Tuesday, August 05, 2003

FC Barcelona has announced that its losses over the last season added up to €150 million, which is just a hell of a lot of money for a sports team. Barca's total debt is about €220 million; a typical yearly budget for the club is between €125 and €150m. They owe a lot of money to the taxman and they're writing off all the loser players they spent too much money on, so that's a major depreciation hit. €36 million for Marc Overmars! And that's not including his big fat salary. Dani, Alfonso, Bonano, and Enke are all going to go, too, and De Boer, Geovanni, Rochemback, and Christianval are all gone. Remember just a couple of weeks ago they unconditionally released Christianval and ate the €16 million he cost. He'll catch on in the Swiss league or something major like that.

The team so far looks like this: Rustu in goal; Puyol, Marquez, Cocu, and Oscar Lopez on defense; Quaresma, Xavi, and Gerard in midfield; and Kluivert, Ronaldinho, and Saviola at forward. Luis Enrique is finally going out of the starting lineup; about time. That guy can only play about 30-45 minutes a game before he breaks. He should be the first sub coming off the bench rather than a regular starter. Overmars is going to ride the pine a good bit, too. They're still trying to sign someone to play left defense; Fernando Navarro is still injured from last season, and Lopez is even younger and more inexperienced than he is. They'd like to sign Gabriel Heinze from Paris St-Germain to play there. Meanwhile, they're trying to get rid of Riquelme, who has said he'll only play loaned out to Boca Juniors. Boca won't pay his full salary, though, which is a problem.

Two well-known Spanish cycling teams, ONCE and Banesto, are going out of business. This is an opportunity for some American company to set up a team around Tyler Hamilton. A good-sized budget for a cycling team is about five million bucks. For ten million they could sign Hamilton and Levi Leipheimer, and they could pick up Spaniards Joseba Beloki, Igor Galdeano, and Ibon Mayo, and then fill out the team with a couple of tough Americans and two or three very good Spaniards. You'd win some stages with that team and you'd be really competitive in the team standings. Maybe you couldn't beat Lance, but you could beat everyone else.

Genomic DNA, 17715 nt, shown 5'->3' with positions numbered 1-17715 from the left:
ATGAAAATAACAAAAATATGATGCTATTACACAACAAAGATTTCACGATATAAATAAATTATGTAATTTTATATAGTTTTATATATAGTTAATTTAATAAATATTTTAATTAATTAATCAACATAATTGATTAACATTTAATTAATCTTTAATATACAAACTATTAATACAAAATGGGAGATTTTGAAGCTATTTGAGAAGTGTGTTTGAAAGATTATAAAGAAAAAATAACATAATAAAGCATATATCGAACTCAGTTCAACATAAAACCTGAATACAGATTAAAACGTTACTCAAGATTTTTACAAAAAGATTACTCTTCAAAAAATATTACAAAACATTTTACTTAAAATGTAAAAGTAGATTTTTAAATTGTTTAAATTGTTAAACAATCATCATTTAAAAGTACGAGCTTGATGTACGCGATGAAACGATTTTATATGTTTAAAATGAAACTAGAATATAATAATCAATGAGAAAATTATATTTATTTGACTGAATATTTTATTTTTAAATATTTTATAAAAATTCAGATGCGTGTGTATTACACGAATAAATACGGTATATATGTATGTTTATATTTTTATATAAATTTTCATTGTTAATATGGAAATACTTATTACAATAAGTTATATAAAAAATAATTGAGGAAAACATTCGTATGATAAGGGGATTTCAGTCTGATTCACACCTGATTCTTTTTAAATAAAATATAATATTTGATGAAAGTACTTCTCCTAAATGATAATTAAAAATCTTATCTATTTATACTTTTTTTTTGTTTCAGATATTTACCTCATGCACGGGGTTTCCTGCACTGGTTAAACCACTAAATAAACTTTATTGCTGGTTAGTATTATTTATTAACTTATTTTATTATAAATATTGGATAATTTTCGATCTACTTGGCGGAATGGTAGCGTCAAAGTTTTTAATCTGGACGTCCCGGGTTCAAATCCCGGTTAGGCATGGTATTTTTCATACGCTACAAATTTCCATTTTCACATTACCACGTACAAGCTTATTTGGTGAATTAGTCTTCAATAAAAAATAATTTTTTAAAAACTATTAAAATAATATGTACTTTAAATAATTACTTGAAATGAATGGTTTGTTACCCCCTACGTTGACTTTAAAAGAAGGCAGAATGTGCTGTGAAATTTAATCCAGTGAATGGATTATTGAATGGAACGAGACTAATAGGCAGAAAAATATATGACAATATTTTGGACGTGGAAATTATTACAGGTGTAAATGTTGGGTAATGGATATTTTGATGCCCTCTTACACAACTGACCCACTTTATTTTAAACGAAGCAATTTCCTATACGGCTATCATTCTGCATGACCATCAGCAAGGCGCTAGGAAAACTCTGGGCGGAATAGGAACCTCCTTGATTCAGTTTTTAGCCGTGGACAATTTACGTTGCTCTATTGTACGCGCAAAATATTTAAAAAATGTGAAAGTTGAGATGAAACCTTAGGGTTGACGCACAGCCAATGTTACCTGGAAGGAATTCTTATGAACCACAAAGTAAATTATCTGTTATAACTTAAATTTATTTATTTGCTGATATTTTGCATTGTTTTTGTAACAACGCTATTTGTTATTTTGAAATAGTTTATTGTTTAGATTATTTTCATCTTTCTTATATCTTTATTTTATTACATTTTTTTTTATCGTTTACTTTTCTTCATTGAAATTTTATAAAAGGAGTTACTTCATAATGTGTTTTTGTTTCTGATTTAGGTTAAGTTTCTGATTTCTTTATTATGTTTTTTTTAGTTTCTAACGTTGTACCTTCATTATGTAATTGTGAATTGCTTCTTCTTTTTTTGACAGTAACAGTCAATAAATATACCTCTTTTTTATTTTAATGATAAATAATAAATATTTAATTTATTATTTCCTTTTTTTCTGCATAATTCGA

And, the thing is, an American major league sports team would cost you hundreds of millions of dollars to buy. But you could set up a competitive cycling team for five million bucks a year. And for ten million, you'd have the best team out there. This would be a good investment for a company like Coca-Cola, which wants to push its image in Europe. At the same time, cycling is becoming more popular in America, what with the fitness trend and Armstrong's publicity. I think it would be ad money well spent, since you'd get your name on the front pages of all Europe's sports papers every single day.

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